This is NOT an agency. This is a REBELLION!
I’ve got a major grievance with the current state of media relations: PR practitioners need to break the cycle of bad pitching practices and start giving media relations the strategic attention it deserves.
The communications industry’s continual inability to meet journalists’ needs is a failure not just of individual professionals but of leadership. While proper pitching seems like PR 101, the increasing number of disgruntled journalists hints that this is not a malady of the occasional untrained staffer, fly-by-night agency or rogue freelancer.
If you ever hang out on Twitter to talk communications, you’ll see many instances of the hashtag #PRfail. And it doesn’t just apply to brand snafus: There is a constant stream of journalists calling out bad press releases and media pitches. Articles have been written; chats have been hosted; digital communicators even gather around the water cooler IRL to groan about bad press—but from what I can tell, nothing is changing.
Day-to-day journalist outreach has proceeded en masse without oversight by senior managers in our profession for too long, and it’s high time we step it up. We must clear up the lack of understanding as to how the media works—everyone seems to be winging it. A basic understanding of journalists’ priorities would serve our professional communities and help educate the newest entrants of our profession. There are numerous articles on the correct processes for creating and distributing press releases, yet journalists are still overwhelmed with inappropriate and ineffective releases and pitches.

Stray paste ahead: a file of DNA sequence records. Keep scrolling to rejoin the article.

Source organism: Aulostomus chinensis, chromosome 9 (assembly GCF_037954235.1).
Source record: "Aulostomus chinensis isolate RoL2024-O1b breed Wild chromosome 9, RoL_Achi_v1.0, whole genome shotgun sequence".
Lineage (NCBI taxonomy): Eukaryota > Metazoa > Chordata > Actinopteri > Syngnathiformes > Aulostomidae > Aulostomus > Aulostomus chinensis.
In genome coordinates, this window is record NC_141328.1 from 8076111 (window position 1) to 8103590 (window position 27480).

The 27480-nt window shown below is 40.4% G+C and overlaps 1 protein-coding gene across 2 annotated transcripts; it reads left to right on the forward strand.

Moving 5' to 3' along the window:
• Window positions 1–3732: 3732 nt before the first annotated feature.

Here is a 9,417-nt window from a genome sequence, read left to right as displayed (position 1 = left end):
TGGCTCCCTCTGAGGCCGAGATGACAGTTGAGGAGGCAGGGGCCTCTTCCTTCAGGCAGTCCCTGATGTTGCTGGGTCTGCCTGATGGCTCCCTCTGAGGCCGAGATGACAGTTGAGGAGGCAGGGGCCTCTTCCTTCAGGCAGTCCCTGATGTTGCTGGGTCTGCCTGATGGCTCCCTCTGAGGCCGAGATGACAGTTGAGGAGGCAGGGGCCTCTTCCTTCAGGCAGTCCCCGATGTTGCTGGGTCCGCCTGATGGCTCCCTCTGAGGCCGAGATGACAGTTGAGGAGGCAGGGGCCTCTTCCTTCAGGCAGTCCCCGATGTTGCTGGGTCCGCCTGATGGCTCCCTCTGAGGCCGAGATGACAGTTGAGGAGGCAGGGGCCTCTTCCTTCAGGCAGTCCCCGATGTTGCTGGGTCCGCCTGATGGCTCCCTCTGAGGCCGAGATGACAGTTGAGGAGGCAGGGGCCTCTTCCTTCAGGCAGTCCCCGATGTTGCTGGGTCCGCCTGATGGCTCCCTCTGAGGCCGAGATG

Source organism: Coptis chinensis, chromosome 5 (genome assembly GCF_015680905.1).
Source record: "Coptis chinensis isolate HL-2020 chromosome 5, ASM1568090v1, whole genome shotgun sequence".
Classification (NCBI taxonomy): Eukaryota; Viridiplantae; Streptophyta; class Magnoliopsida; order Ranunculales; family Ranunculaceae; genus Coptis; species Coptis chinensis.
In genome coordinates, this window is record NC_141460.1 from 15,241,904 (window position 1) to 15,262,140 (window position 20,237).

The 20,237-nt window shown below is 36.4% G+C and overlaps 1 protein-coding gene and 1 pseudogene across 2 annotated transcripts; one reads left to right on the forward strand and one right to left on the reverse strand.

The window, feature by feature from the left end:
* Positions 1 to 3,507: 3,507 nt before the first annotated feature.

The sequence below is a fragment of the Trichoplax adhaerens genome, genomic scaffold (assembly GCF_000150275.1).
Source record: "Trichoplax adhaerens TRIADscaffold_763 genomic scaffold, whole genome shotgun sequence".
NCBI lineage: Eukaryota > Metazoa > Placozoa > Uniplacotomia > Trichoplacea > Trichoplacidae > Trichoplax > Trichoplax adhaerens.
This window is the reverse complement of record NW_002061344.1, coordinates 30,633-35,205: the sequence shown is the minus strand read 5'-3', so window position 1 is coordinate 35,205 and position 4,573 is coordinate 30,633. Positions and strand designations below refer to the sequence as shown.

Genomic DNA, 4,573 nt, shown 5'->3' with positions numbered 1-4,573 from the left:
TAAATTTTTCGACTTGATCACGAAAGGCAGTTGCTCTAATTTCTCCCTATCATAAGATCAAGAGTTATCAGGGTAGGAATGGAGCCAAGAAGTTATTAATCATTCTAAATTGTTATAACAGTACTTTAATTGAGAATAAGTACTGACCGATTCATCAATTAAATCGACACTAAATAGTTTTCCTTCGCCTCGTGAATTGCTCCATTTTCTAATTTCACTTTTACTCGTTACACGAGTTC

My simple approach to improving press releases and pitches is the following: be SMART.
S: Strategic Stories that are well planned and developed.
M: Meaningful to the recipient (hint: this is not your boss).
A: Accurate & distributed to media lists that are…
R: Relevant and…
A final note: Email and social media have provided a zillion corners for us to cut. As a mental exercise, avoid leaning on your digital laurels for once and pretend that you are going to call someone—interrupting their day—and have 10 seconds to make your pitch. If you’re not comfortable doing that with your target journalists, then rework your list. This kind of thinking will help you get crystal clear on who you should pitch on any given day at any given time.
While this seems like basic PR, these tenets are missed every single day. I learned media pitching in the old days when (gasp!) we had to get on the phone with journalists, and I am telling you, if you are ever dressed down by an angry reporter for wasting their time—knowing that his entire newsroom can hear him and probably all the people in your office too—you will never, ever make that mistake again.
So, if you need a PR professional and you understand that the Myth of the Golden Rolodex is dead, then you are well on your way to creating a culture of communication and you can grow using the ZGPR approach.